Chinese real estate market will continue to cool in H1 2022 with tight restrictions: Poll

BEIJING (REUTERS) – China’s real estate slowdown is expected to continue into the first half of next year, as house prices and sales decline as strict credit policies and an impending property tax dampen demand, according to a Reuters poll.

The real estate sector, a key growth engine for the world’s second-largest economy, has slowed sharply in recent months, with sentiment reeling from tight regulations and a growing liquidity crunch that has engulfed some of the biggest and most indebted developers. from the country.

Forecasts for house prices and real estate investment were darker than the last survey in August.

Average home prices are expected to fall 1% in the first half of next year, according to 14 analysts and economists polled by Reuters from Nov. 26 to Dec. 1.

For this year, home prices are now expected to rise 2.6%, down from a forecast of 3.5% in the last survey and after rising about 4.9% last year.

“The downward trend in house prices has emerged” amid tight quotas on mortgage lending, concerns about a property tax and weak demand, said Chen Shen, analyst at Huatai Securities.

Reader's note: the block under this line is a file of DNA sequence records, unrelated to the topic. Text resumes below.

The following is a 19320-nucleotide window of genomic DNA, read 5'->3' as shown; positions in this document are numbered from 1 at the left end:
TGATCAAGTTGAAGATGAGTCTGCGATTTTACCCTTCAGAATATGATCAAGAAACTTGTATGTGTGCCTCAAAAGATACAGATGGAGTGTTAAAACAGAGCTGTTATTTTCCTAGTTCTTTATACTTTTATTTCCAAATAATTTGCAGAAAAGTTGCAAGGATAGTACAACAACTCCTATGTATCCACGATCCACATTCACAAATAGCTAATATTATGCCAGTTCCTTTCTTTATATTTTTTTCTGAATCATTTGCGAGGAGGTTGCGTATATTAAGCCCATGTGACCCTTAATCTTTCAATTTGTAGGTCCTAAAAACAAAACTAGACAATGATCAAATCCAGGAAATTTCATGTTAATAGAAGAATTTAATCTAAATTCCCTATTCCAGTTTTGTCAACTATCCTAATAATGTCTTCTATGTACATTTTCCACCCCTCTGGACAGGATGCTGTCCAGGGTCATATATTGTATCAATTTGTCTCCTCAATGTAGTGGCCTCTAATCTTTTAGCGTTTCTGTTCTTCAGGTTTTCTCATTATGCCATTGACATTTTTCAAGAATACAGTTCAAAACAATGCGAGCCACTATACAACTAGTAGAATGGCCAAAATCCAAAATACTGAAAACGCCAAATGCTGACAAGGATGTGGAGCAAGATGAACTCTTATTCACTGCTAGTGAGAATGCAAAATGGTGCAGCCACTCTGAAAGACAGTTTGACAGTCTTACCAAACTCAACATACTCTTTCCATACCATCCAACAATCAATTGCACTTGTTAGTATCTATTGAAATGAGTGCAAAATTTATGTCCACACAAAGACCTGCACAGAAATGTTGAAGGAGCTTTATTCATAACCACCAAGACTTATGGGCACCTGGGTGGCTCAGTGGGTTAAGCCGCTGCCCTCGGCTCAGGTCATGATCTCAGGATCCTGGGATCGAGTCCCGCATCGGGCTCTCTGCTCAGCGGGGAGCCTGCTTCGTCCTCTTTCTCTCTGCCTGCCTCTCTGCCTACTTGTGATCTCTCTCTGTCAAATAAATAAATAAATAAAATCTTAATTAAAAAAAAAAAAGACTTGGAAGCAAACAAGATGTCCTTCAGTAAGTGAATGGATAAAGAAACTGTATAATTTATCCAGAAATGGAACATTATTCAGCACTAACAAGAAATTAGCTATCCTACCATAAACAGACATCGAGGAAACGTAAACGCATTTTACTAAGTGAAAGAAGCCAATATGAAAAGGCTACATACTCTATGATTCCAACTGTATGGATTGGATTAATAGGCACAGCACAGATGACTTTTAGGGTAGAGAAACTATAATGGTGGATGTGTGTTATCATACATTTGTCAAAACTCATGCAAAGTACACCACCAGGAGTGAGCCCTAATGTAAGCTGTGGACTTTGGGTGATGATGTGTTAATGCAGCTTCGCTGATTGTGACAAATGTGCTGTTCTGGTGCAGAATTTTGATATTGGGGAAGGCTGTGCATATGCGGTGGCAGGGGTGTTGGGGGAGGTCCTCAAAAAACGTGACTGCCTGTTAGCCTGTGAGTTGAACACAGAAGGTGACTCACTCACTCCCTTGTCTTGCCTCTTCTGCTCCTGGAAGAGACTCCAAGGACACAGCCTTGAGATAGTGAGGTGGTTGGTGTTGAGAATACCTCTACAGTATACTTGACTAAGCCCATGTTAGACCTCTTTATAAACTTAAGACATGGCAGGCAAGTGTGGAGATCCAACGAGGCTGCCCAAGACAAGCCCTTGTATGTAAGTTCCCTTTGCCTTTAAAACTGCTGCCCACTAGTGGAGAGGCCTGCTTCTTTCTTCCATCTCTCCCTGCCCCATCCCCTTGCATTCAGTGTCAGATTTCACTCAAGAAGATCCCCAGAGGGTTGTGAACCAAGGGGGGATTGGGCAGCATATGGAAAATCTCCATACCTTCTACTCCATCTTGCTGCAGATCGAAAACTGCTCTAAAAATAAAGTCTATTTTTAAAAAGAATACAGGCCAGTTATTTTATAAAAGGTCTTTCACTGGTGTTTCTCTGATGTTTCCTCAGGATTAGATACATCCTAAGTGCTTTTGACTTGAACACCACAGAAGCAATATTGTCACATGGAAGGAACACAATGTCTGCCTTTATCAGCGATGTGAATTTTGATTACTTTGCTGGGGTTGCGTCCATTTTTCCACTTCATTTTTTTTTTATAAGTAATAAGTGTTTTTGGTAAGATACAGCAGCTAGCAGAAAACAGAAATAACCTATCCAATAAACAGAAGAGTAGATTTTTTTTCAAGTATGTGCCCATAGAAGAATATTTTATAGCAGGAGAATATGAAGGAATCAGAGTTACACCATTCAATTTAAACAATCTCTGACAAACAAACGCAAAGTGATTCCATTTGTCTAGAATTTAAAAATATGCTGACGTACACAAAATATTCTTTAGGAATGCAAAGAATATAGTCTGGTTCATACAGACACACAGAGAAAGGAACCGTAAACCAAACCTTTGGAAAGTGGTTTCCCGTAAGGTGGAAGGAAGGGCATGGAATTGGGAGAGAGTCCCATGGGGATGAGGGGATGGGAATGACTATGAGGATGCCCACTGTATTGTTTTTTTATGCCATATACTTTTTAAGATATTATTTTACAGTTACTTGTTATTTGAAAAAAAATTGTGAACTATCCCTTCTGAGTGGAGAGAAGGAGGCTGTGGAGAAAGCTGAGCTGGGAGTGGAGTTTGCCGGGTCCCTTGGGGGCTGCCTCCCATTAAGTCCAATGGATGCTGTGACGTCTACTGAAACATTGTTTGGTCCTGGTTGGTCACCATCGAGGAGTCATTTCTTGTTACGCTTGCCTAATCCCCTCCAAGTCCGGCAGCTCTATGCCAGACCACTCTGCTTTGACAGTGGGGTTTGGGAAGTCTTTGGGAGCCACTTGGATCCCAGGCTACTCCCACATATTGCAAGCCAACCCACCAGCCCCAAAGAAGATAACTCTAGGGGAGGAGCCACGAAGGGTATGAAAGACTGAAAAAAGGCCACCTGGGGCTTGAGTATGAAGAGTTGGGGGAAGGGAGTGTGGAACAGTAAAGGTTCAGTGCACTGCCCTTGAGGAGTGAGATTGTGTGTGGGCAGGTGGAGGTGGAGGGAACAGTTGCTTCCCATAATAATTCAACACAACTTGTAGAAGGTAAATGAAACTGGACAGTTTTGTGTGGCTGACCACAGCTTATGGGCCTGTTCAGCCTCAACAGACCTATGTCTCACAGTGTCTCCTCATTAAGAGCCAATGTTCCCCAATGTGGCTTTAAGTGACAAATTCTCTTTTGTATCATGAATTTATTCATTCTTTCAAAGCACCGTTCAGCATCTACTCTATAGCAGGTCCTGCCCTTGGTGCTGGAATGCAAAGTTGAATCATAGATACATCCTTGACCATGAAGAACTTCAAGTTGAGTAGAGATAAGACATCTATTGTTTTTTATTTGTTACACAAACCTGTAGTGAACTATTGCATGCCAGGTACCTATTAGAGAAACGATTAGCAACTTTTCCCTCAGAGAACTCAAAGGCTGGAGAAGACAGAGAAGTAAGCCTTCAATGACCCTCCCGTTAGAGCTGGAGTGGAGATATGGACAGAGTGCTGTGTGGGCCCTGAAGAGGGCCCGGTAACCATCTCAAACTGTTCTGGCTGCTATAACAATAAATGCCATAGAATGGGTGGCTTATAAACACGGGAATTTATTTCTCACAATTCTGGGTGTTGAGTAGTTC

On the demand side, real estate sales by floor space are expected to fall 16% in the first half of next year, compared to an increase of 27.7% in the same period this year.

Expectations on the supply side are also gloomy, with real estate investment expected to fall 3% in the first six months of next year, compared to a 15% increase in the first half of this year.

The rapid deterioration of conditions in the real estate sector has sparked speculation that policymakers could start to ease tight restrictions on buyers and developers and even cut interest rates if economic growth weakens too sharply.

But most Chinese observers expect authorities to stick largely to the restrictions for now, even as they fine-tune regulations, including a marginal easing of credit policies.

China Merchants Securities economist Zhao Ke said, “Cities will ease restrictions on buying, selling, lending and restrictions on lowering selling prices based on local conditions.

Policymakers have recently made some adjustments to help genuine home buyers and some local authorities have taken steps to ease the financial crisis for developers.

Chengdu, in southwest China, issued a notice last week to ensure developers receive funds from pre-sold properties and new loans.

Penny D. Jackson